GCSE subjects reveal stark unfairness faced by disadvantaged pupils
Teach First has today (21 Aug) published a new investigation exploring the difference in GCSE results of specific subjects between young people who attend schools in England’s richest and poorest communities.
- Two in five (38%) pupils from the poorest postcodes do not pass Maths GCSE(1), nearly twice as many as those from the richest postcodes (20%);
- Only 11% of the poorest pupils get the top three grades in English Language; 13% in maths; 12% in geography and 15% in French.
In the week when thousands of students receive their GCSE results, Teach First has today published a new investigation exploring the difference in results of specific subjects between young people who attend schools in England’s richest and poorest communities.
In every subject within the EBacc, the charity reveals that pupils attending schools in the poorest areas were much less likely to pass compared to those who attend schools in the richest areas. In geography half (50%) of disadvantaged children fail to get a level 4, which the Department for Education defines as a ‘Standard Pass’, compared to 27% of the richest pupils.
The most disadvantaged children were also much less likely to get the top three grades compared to their richer peers. In maths, 13% of the poorest pupils get grades 9, 8 and 7 - which are aligned with previously graded A*s and As - compared to 26% of the richest pupils.
The original analysis also found:
- 38% of the poorest pupils fail to pass English Language, compared to 22% of the richest; while 11% of the poorest get the top grades compared to 22% of the richest.
- Nearly half (46%) of the poorest pupils do not pass history, compared to 27% of the richest; while 16% of the poorest get the top grades, compared to 31% of the richest.
- 41% young people from the poorest communities fail to pass French, compared to a quarter (26%) of their wealthier peers – who are twice as likely to get the top grades (27% vs 15%).
- 15% of the poorest pupils fail to pass all three sciences, compared to 5% of the richest who don’t get a pass in biology, 7% in chemistry and 6% in physics.
The charity argues that this inequality is holding children back from reaching their full potential, as poor attainment at school significantly reduces the chances of them moving onto top universities, high-quality apprentices and well-paid jobs.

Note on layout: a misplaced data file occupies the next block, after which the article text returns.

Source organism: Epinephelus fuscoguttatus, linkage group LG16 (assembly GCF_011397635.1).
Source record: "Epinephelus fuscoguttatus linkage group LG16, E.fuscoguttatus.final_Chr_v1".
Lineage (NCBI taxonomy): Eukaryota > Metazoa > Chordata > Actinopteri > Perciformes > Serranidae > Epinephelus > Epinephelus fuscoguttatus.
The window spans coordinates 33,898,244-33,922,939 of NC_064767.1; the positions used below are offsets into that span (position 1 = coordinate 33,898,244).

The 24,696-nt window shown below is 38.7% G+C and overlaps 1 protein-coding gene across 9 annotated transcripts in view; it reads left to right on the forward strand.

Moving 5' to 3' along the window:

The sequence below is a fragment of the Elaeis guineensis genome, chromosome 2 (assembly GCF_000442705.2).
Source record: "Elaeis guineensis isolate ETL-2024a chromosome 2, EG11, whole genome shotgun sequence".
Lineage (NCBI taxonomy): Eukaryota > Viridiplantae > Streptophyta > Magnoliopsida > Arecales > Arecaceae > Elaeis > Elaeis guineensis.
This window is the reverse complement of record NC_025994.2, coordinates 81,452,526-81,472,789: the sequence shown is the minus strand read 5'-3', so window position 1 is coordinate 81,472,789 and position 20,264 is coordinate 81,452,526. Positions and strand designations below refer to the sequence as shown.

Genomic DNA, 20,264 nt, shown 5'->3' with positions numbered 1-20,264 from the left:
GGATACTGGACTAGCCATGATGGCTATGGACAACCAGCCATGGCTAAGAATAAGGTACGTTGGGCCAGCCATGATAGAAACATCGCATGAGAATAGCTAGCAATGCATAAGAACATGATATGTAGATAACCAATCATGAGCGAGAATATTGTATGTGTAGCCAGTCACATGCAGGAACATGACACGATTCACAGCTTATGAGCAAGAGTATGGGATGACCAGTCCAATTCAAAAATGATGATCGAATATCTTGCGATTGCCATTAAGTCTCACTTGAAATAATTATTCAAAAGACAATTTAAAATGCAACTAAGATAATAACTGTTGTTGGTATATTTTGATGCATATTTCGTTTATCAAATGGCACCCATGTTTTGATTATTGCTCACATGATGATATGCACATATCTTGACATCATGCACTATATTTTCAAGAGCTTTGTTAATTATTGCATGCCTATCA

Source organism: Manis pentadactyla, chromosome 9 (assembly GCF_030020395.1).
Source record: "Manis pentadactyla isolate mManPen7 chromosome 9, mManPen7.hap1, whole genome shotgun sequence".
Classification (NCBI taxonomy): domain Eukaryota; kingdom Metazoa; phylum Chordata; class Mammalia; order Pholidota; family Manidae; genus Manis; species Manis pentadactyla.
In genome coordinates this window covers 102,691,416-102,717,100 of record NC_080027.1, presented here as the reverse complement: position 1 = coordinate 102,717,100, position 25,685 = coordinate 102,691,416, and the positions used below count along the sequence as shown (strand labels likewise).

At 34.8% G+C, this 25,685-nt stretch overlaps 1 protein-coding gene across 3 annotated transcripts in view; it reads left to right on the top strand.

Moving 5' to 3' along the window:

Due to the damning scale of inequality revealed, Teach First is calling on policy makers to urgently put more investment into schools serving poorer communities. This also means targeted action to increase teacher starting salaries, to encourage more great people to take up the challenge of teaching in areas serving poorer communities.
Russell Hobby, Chief Executive of Teach First, said:
“A child’s postcode should never determine how well they do at school, yet today we’ve found huge disparities based on just that. Low attainment at GCSE is a real cause for concern, as it can shut doors to future success and holds young people back from meeting their aspirations.
“We know that it is possible to alter the outcome for children in every area. Because time and time again we’ve seen the transformational difference a brilliant education can make, helping all young people to thrive.
“But if we are to achieve this everywhere, the Prime Minister needs to not only hold true to his promise of more investment for schools – but he must target it at those in areas of the greatest need. That also means urgently addressing teacher starting salaries, to help encourage more talented people into the profession, so they can use their skills and knowledge where it really matters.”
Katy Mills, English teacher, said:
“With a subject like English, there’s such a correlation between results and the cultural capital that children have. So when you have kids that have never even stepped outside of Ipswich in their lives, you do see challenges that kids from more advantaged backgrounds ones don’t come up against.
“As teachers, we have to help build their confidence. You have to tell them to keep going. You have to get them to believe in themselves and what’s possible if they work hard.